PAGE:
Indo-Pak Meet On Kishenganga Today
6 May 2005
The Daily Excelsior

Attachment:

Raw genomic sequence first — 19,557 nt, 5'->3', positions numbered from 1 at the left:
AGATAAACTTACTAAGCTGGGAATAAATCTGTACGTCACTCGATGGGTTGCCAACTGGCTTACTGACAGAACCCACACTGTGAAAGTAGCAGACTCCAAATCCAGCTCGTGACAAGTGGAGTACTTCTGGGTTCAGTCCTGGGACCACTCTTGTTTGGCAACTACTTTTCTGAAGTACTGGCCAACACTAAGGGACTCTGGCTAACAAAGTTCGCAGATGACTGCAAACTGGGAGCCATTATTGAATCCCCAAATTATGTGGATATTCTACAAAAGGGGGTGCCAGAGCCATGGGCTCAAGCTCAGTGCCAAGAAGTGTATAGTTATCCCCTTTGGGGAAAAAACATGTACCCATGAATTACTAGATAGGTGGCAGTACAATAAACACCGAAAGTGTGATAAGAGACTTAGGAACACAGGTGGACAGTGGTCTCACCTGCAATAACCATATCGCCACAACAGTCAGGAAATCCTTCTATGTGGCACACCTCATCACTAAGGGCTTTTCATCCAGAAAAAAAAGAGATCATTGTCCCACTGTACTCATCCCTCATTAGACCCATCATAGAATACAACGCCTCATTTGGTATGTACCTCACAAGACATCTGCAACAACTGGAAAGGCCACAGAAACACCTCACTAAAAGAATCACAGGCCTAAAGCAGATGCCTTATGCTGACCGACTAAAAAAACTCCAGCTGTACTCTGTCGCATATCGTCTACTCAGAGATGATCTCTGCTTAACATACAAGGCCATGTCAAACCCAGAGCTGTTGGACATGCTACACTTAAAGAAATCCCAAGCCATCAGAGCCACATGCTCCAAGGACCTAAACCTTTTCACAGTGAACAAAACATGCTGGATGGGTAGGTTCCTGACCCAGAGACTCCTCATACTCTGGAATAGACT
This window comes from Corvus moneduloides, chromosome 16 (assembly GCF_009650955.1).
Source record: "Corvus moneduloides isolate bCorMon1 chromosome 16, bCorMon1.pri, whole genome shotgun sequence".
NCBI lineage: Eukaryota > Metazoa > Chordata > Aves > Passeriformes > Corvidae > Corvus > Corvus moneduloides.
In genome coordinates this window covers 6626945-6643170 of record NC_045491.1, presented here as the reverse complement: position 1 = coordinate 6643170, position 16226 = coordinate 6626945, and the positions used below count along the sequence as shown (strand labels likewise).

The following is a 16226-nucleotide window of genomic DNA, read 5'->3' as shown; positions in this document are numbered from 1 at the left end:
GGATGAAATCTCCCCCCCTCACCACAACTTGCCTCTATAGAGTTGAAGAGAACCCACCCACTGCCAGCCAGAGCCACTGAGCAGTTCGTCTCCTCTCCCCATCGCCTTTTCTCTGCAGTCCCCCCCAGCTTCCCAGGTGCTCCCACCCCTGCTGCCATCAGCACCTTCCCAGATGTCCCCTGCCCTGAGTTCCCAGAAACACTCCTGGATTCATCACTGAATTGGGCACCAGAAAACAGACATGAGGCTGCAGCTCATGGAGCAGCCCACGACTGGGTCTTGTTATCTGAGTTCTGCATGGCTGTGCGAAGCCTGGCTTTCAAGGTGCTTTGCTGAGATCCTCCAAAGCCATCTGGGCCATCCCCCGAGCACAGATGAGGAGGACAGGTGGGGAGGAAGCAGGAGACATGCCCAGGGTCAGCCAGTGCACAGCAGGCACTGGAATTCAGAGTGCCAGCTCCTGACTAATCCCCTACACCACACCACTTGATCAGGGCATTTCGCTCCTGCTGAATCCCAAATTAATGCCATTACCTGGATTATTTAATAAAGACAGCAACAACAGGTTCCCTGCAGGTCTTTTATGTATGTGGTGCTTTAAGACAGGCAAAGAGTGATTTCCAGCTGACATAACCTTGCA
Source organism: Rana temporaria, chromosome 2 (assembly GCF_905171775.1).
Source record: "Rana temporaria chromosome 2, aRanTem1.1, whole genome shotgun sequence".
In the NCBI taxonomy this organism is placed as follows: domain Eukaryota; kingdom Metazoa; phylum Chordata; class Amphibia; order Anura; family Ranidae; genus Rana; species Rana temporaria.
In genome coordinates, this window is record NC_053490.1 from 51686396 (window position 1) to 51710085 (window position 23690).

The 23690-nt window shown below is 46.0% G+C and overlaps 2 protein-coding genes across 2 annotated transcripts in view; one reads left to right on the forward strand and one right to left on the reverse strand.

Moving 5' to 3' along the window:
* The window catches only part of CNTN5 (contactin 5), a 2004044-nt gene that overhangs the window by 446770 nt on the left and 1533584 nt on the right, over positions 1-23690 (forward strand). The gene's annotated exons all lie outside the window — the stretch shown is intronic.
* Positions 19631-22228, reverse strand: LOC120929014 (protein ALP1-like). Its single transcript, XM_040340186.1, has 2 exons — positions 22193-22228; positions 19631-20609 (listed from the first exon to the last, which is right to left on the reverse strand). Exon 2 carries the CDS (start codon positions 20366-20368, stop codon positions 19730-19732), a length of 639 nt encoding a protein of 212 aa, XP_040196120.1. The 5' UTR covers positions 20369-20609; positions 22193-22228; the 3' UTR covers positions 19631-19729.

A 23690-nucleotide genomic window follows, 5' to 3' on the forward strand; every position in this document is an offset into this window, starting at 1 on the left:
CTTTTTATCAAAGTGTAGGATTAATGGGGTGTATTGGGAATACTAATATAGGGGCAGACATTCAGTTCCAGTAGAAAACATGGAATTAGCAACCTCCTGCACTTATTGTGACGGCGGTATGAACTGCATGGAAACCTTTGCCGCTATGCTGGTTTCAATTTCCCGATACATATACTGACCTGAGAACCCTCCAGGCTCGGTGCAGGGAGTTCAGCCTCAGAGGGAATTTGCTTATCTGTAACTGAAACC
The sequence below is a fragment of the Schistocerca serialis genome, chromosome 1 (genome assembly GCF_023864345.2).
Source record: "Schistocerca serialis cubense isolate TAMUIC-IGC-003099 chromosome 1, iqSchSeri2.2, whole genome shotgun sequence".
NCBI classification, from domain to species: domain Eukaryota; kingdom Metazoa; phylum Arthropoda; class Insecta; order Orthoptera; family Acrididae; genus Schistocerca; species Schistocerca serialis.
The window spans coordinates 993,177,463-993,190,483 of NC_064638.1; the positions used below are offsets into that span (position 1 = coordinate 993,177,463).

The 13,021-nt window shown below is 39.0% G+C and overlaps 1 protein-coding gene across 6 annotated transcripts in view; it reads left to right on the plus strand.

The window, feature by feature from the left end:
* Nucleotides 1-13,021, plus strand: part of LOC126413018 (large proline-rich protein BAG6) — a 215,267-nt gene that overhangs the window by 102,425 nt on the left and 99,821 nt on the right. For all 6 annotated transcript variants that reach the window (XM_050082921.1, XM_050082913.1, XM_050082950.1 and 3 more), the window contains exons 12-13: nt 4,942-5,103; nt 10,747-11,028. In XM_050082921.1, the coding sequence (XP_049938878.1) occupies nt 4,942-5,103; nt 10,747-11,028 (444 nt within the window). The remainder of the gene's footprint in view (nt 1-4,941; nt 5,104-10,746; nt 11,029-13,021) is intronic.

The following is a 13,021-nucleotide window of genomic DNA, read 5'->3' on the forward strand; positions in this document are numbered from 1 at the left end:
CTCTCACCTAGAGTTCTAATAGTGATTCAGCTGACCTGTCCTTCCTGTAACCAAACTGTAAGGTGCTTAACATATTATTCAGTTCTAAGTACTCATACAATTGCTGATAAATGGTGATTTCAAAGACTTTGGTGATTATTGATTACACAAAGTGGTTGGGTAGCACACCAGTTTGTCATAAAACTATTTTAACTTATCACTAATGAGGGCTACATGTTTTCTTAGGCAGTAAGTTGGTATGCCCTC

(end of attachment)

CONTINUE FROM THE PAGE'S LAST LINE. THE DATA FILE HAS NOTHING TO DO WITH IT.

Islamabad: Water officials from India and Pakistan would hold two-day talks in Lahore from tomorrow to resolve differences over the Kishenganga hydro-power project, planned to be built by India over Jhelum river in Jammu and Kashmir. Officials from the permanent Indus Water Commissions of both countries, who earlier failed to resolve differences over the Baglihar project, would begin a new exercise tomorrow to iron out differences this time over the Kishenganga project under the provisions of the 1960 Indus Waters Treaty. In the run-up to the talks, Pakistani officials said that unlike parleys over Baglihar, which went on for years, they would be insisting on a time-bound resolution of differences on Kishenganga through bilateral talks, failing which they preferred to approach the World Bank, like they did in the case of Baglihar, for international arbitration. Pakistan may suggest a time line of one to three months to sort out the differences, the Commissioner of Pakistan's permanent Indus Waters Commission, Jamat Ali Shah, was quoted in the media here as saying. Both sides had held preliminary talks on the project last year. The bilateral talks were essential under the provisions of the Indus Treaty before either of the parties moved for arbitration under the aegis of World Bank which was given the status of arbitrator under the treaty. The Kishenganga talks were being held two days before the expiry of the deadline for both the countries to respond to the World Bank's nomination of three international water experts made on April 26. The two countries could either agree for the three, chose one or can call for fresh nominations. Pakistani officials were keen to know India's response to the World Bank nomination of neutral experts as the issue was discussed threadbare during the last month's talks between President Pervez Musharraf and Prime Minister Manmohan Singh in New Delhi. Initially, Musharraf had indicated of Pakistan's willingness to restart the bilateral talks on Baglihar but later Pakistani officials maintained that they would rather prefer the World Bank to settle the issue. Pakistan Prime Minister Shaukat Aziz too subsequently said that Pakistan would abide by the provisions of the Indus Water Treaty while India maintained that the Baglihar project was well within the parameters prescribed by the treaty. Regarding Kishenganga, Pakistan said its main objection to the project was the 21-km-long underground canal envisaged by India which, Islamabad claims, was violation of the treaty.